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Hullabaloo


Sunday, September 02, 2012

 
Low wages and low expectations

by digby

Dan Froomkin wrote an interesting article last week about our new low wage economy that I've been meaning to link to. He points out that both parties are running on a pretty tepid jobs agenda, with Obama being hamstrung by the GOP from doing anything that might work and the GOP just not offering anything that might work.

But the problem runs deeper than that:

Jeff Faux, a progressive economist who founded the Economic Policy Institute in 1986, is the author of the new book, The Servant Economy: Where America's Elite Is Sending the Middle Class. "The mantra, as you know, in today's political debate is jobs, jobs, jobs," he told an audience at EPI recently. "Listen carefully because the subtext is low wages, low wages, low wages."

Faux argues that by the mid-2020s, even with the most optimistic assumptions about economic growth, current trends indicate that the average American's wages will drop about 20 percent. One big factor is that more and more good jobs will go overseas, leaving even America's best and brightest no alternative but to enter the service industry.

"You go into an Apple store and you see the future," Faux said. "The future's not in the technology -- the future of the labor force is all in those smart college-educated people with the T-shirts whose job is to be a retail clerk for Chinese goods."

One impetus for job growth, Faux writes in his book, is that as the super-rich get even richer, they'll need more and more servants:

They will hire people to take care of their large homes and to tutor their children in Chinese, tennis, and sophisticated strategies for getting into the best private schools and universities. They will hire personal assistants to shop, pay their bills, and run their errands. Coaches will come to their homes to instruct them in physical fitness, mental relaxation, and spiritual transcendence. They will need maids, cooks, and gardeners.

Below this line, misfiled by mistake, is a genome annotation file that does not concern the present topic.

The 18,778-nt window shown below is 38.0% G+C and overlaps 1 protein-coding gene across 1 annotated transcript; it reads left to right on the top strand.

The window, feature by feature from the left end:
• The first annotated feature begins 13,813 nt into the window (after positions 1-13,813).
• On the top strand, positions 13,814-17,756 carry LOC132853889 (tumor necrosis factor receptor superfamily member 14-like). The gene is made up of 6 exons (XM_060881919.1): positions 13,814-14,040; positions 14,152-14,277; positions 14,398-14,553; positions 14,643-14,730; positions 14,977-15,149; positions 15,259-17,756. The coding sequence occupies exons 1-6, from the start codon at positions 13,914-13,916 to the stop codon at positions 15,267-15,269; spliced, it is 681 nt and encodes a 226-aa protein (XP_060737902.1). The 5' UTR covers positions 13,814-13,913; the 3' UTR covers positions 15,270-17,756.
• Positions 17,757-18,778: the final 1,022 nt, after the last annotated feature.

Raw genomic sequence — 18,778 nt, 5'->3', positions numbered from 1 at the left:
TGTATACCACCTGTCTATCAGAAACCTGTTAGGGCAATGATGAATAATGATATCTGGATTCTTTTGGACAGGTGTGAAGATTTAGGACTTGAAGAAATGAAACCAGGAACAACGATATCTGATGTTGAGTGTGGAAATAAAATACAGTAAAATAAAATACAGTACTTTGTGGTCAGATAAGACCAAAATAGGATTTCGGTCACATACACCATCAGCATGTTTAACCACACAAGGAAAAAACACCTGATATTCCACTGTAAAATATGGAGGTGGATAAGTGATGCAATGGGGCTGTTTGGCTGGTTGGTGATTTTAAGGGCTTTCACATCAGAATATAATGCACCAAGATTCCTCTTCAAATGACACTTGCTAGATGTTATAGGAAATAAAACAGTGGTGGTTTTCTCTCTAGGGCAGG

What was that I was saying about the new aristocracy? Right.

Anyway:
Neither party, Faux argues, is addressing the economic realities that make this the most likely future for our country -- because changing course would require massive government intervention. There's a pretty strong consensus among all but the most ideologically conservative economists that the solution would involve considerable public investment in education, infrastructure, and green energy, new policies to promote domestic manufacturing, more activist regulation of the financial industry in particular, and a more progressive tax structure.

But no matter who wins the election, Faux said, the governing elite has pretty much already ruled out that agenda, in favor of light regulation and governmental austerity.

"I think Romney and Ryan are reactionary disasters. But the last four years should have told us something, and that is the power of big money to intimidate the Democrats," he said. "The deal has already been made … Government over the next 10 to 15 years will be starved for revenue."
I don't know that the Democrats have been intimidated. It looks to me as if they've bought into the program. But it doesn't really matter, does it?

Interestingly, this turned up in the New York Times, just this past week:

While a majority of jobs lost during the downturn were in the middle range of wages, a majority of those added during the recovery have been low paying, according to a new report from the National Employment Law Project.

The disappearance of midwage, midskill jobs is part of a longer-term trend that some refer to as a hollowing out of the work force, though it has probably been accelerated by government layoffs.

“The overarching message here is we don’t just have a jobs deficit; we have a ‘good jobs’ deficit,” said Annette Bernhardt, the report’s author and a policy co-director at the National Employment Law Project, a liberal research and advocacy group.

The report looked at 366 occupations tracked by the Labor Department and clumped them into three equal groups by wage, with each representing a third of American employment in 2008. The middle third — occupations in fields like construction, manufacturing and information, with median hourly wages of $13.84 to $21.13 — accounted for 60 percent of job losses from the beginning of 2008 to early 2010.
It would appear that everything's going according to plan. If they can agree to slash government severely over the same 15-20 year period, I'm guessing the 1% will be set up for a very long time.


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